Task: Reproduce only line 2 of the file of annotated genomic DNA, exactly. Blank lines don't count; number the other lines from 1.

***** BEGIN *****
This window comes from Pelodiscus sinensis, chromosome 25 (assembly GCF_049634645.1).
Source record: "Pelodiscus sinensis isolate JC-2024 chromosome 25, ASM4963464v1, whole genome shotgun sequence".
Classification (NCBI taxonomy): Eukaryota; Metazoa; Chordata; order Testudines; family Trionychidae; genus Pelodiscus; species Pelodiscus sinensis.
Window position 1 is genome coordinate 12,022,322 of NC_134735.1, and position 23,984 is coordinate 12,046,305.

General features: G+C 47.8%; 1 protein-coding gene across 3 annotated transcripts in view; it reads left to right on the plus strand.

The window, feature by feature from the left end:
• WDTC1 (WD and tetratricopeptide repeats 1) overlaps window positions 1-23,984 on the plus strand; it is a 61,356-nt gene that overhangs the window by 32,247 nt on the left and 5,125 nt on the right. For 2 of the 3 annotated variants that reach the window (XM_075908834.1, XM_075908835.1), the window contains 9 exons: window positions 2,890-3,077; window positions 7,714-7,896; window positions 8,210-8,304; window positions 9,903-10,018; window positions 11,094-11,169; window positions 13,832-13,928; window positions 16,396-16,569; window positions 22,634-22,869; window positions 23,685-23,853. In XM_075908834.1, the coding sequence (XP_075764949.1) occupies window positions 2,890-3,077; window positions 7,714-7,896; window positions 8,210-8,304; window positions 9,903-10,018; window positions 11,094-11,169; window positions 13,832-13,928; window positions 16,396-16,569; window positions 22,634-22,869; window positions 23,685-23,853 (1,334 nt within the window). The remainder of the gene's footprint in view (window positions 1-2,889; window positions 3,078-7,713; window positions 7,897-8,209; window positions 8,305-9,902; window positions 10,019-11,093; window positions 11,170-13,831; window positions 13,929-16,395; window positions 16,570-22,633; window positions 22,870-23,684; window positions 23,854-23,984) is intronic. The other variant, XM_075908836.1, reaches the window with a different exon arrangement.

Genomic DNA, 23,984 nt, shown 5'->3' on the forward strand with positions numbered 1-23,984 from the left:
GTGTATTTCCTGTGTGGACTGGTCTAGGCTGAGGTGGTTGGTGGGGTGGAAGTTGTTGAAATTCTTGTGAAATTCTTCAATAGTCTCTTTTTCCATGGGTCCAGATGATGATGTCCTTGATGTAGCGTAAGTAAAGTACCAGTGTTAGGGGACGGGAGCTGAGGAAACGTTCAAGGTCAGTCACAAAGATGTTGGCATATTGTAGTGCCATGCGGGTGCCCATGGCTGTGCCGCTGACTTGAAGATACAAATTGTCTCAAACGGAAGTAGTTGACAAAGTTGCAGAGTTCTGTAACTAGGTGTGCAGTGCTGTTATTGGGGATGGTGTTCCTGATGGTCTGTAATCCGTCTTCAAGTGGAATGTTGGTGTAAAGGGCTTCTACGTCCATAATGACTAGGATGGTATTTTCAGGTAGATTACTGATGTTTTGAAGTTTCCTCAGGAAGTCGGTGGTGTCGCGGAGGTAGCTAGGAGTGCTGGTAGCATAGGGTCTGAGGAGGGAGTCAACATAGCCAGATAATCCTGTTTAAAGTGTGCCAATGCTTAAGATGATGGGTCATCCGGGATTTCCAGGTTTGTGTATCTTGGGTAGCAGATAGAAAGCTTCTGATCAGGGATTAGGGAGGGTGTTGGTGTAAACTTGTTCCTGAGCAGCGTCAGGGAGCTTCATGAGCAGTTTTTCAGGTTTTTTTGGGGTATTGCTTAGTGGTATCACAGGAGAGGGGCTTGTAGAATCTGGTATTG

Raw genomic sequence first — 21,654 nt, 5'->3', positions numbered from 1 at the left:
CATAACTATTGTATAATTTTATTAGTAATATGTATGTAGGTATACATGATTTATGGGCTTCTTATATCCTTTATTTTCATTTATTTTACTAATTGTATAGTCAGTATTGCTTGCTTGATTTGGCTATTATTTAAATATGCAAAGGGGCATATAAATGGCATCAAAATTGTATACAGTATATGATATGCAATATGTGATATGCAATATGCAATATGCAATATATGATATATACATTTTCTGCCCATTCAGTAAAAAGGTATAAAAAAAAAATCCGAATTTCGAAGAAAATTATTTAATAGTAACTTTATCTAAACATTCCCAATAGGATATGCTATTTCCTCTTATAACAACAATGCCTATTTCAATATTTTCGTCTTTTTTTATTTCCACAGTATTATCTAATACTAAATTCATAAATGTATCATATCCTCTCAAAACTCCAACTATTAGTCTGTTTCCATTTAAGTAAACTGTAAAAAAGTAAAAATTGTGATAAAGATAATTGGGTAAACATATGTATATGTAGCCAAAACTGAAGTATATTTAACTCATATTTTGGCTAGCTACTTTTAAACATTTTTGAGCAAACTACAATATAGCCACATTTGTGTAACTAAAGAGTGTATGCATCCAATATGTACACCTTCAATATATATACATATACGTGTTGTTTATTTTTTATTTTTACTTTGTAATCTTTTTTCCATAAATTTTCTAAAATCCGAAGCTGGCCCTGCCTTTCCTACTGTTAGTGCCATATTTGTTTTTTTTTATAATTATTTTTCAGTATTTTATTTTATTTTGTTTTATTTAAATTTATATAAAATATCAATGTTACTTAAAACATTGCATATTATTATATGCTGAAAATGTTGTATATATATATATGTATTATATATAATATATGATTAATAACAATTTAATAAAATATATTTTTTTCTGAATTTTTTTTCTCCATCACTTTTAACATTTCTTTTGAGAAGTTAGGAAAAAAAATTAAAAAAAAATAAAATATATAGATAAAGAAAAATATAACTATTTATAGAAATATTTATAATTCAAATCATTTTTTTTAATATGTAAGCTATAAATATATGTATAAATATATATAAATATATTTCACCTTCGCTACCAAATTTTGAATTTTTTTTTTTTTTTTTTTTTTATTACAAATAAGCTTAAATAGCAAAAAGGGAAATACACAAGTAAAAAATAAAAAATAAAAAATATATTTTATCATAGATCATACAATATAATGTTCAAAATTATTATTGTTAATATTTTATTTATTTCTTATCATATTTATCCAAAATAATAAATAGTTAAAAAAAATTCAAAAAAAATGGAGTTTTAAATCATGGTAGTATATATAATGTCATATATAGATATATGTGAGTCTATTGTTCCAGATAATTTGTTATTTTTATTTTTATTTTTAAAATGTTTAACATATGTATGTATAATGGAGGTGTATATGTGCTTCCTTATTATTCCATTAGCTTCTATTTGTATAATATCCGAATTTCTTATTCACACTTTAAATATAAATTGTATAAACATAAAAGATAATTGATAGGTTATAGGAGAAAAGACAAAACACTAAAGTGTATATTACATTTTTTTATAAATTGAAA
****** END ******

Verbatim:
Source record: "Pelodiscus sinensis isolate JC-2024 chromosome 25, ASM4963464v1, whole genome shotgun sequence".